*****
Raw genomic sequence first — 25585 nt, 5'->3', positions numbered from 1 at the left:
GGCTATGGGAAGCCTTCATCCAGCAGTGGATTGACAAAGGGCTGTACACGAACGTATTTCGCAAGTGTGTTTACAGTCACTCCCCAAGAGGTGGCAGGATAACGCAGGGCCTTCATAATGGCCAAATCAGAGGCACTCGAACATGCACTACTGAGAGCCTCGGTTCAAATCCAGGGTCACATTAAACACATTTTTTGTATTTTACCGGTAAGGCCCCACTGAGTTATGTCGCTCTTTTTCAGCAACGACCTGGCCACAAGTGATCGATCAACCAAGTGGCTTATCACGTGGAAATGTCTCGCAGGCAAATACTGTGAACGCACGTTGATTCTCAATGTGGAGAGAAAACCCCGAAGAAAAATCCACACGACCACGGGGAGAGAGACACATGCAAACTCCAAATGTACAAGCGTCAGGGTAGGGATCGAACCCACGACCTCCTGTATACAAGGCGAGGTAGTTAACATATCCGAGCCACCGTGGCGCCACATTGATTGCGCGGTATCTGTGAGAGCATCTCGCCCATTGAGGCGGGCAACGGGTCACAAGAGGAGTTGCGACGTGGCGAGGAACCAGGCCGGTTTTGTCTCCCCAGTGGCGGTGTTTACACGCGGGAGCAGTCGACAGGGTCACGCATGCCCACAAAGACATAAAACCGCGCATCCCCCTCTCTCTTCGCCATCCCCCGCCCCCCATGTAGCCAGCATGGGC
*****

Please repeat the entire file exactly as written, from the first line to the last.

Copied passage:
Raw genomic sequence first — 25585 nt, 5'->3', positions numbered from 1 at the left:
GGCTATGGGAAGCCTTCATCCAGCAGTGGATTGACAAAGGGCTGTACACGAACGTATTTCGCAAGTGTGTTTACAGTCACTCCCCAAGAGGTGGCAGGATAACGCAGGGCCTTCATAATGGCCAAATCAGAGGCACTCGAACATGCACTACTGAGAGCCTCGGTTCAAATCCAGGGTCACATTAAACACATTTTTTGTATTTTACCGGTAAGGCCCCACTGAGTTATGTCGCTCTTTTTCAGCAACGACCTGGCCACAAGTGATCGATCAACCAAGTGGCTTATCACGTGGAAATGTCTCGCAGGCAAATACTGTGAACGCACGTTGATTCTCAATGTGGAGAGAAAACCCCGAAGAAAAATCCACACGACCACGGGGAGAGAGACACATGCAAACTCCAAATGTACAAGCGTCAGGGTAGGGATCGAACCCACGACCTCCTGTATACAAGGCGAGGTAGTTAACATATCCGAGCCACCGTGGCGCCACATTGATTGCGCGGTATCTGTGAGAGCATCTCGCCCATTGAGGCGGGCAACGGGTCACAAGAGGAGTTGCGACGTGGCGAGGAACCAGGCCGGTTTTGTCTCCCCAGTGGCGGTGTTTACACGCGGGAGCAGTCGACAGGGTCACGCATGCCCACAAAGACATAAAACCGCGCATCCCCCTCTCTCTTCGCCATCCCCCGCCCCCCATGTAGCCAGCATGGGC